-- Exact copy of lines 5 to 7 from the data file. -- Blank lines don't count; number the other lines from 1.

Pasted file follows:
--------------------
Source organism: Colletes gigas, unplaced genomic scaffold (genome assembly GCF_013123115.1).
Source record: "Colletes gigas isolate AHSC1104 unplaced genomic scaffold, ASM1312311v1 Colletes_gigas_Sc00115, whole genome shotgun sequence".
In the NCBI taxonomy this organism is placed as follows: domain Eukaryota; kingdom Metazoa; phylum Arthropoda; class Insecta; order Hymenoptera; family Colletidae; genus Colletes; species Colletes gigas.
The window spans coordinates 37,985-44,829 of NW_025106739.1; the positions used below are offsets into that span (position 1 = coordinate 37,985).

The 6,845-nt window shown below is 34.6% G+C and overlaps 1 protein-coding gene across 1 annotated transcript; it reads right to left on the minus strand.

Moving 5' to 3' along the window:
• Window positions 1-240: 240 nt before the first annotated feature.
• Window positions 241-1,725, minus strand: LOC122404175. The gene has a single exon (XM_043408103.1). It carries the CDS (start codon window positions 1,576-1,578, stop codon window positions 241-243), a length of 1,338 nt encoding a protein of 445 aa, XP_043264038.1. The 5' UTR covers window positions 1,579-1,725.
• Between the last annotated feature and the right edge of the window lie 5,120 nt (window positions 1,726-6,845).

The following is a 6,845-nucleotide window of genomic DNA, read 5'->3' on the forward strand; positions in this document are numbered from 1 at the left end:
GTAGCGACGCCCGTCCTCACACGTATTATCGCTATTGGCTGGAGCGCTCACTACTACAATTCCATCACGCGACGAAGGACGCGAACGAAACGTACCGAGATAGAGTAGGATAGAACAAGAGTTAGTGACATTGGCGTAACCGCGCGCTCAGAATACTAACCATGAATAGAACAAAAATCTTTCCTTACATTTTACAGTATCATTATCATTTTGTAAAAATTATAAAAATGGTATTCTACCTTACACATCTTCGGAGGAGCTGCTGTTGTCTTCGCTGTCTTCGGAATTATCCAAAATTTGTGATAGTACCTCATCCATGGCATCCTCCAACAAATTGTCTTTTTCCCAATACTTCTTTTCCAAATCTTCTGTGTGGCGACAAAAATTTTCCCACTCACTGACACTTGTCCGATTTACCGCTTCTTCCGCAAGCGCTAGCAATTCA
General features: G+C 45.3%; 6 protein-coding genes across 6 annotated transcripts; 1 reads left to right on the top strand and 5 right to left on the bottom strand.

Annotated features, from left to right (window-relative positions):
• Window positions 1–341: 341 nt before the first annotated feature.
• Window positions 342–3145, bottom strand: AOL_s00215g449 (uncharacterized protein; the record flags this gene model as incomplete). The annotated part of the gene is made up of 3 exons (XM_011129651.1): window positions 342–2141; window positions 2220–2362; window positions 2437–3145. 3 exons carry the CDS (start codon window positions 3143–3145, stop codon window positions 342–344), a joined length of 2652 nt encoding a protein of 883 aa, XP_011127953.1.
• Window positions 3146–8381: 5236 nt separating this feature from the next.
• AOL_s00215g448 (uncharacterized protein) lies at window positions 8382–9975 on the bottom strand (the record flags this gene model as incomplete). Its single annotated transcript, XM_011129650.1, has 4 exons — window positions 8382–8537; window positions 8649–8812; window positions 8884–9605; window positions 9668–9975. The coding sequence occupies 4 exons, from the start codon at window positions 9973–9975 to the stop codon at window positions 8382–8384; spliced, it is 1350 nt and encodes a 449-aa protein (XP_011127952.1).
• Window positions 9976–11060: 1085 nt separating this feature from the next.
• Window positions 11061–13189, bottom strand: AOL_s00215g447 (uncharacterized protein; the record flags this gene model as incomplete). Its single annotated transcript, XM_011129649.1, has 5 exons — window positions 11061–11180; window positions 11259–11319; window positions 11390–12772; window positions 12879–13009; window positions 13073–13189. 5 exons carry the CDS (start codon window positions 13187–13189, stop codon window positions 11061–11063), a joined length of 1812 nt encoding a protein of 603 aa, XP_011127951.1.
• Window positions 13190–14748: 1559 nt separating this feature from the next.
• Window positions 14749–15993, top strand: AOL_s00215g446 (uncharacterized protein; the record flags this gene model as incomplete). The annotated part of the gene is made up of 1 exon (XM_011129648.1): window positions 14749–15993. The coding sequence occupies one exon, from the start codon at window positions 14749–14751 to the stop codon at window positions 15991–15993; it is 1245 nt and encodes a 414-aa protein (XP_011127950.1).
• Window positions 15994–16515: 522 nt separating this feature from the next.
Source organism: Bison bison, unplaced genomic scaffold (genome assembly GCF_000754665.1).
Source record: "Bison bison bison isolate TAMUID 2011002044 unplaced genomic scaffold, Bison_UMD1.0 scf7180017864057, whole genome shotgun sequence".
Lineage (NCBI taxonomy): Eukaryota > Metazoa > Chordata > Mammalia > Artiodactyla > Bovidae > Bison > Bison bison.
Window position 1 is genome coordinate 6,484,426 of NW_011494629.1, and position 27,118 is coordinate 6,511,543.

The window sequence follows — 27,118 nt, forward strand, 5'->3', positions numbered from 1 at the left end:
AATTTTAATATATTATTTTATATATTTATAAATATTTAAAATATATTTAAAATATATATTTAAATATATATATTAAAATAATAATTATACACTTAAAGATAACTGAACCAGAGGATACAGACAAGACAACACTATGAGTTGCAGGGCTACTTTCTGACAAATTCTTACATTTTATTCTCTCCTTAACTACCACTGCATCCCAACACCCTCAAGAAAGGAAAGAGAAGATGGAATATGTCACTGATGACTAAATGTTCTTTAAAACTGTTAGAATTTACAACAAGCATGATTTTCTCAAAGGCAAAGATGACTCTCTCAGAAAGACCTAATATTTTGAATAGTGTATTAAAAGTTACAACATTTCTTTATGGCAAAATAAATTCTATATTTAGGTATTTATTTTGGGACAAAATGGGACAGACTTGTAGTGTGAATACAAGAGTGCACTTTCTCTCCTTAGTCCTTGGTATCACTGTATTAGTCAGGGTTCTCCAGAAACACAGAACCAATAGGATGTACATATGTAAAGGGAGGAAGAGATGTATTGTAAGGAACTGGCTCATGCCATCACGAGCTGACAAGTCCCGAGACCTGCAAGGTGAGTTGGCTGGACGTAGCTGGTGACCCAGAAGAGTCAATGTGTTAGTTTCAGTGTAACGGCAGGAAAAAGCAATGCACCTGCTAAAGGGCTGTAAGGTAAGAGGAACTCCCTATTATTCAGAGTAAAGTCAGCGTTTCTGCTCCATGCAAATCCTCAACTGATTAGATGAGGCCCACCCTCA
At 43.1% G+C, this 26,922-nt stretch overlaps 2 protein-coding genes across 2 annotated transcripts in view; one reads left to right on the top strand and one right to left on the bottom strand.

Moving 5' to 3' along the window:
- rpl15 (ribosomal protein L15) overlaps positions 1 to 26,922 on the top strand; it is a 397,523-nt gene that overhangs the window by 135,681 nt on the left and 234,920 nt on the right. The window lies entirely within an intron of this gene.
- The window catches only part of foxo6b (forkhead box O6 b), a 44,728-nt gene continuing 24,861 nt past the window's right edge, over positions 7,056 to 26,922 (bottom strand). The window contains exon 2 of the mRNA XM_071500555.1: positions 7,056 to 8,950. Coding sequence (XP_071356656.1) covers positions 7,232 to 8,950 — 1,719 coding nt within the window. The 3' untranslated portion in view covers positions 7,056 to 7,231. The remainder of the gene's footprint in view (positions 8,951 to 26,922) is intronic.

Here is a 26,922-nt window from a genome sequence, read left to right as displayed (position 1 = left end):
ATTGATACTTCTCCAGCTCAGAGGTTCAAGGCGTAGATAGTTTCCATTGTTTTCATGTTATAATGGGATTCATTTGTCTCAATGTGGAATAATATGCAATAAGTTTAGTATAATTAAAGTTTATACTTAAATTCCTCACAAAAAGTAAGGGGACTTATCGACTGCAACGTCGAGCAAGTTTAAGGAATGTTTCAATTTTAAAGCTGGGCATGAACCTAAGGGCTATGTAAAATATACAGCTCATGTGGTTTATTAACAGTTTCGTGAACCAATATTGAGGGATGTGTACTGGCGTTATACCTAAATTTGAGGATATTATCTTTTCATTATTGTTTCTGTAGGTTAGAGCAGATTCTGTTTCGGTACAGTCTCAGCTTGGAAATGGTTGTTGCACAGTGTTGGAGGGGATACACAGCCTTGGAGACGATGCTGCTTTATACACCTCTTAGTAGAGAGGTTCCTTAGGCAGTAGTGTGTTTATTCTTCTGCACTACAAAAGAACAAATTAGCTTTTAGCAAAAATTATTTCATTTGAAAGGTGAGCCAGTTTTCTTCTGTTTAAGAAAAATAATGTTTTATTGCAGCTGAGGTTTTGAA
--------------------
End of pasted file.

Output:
The 6,845-nt window shown below is 34.6% G+C and overlaps 1 protein-coding gene across 1 annotated transcript; it reads right to left on the minus strand.

Moving 5' to 3' along the window:
• Window positions 1-240: 240 nt before the first annotated feature.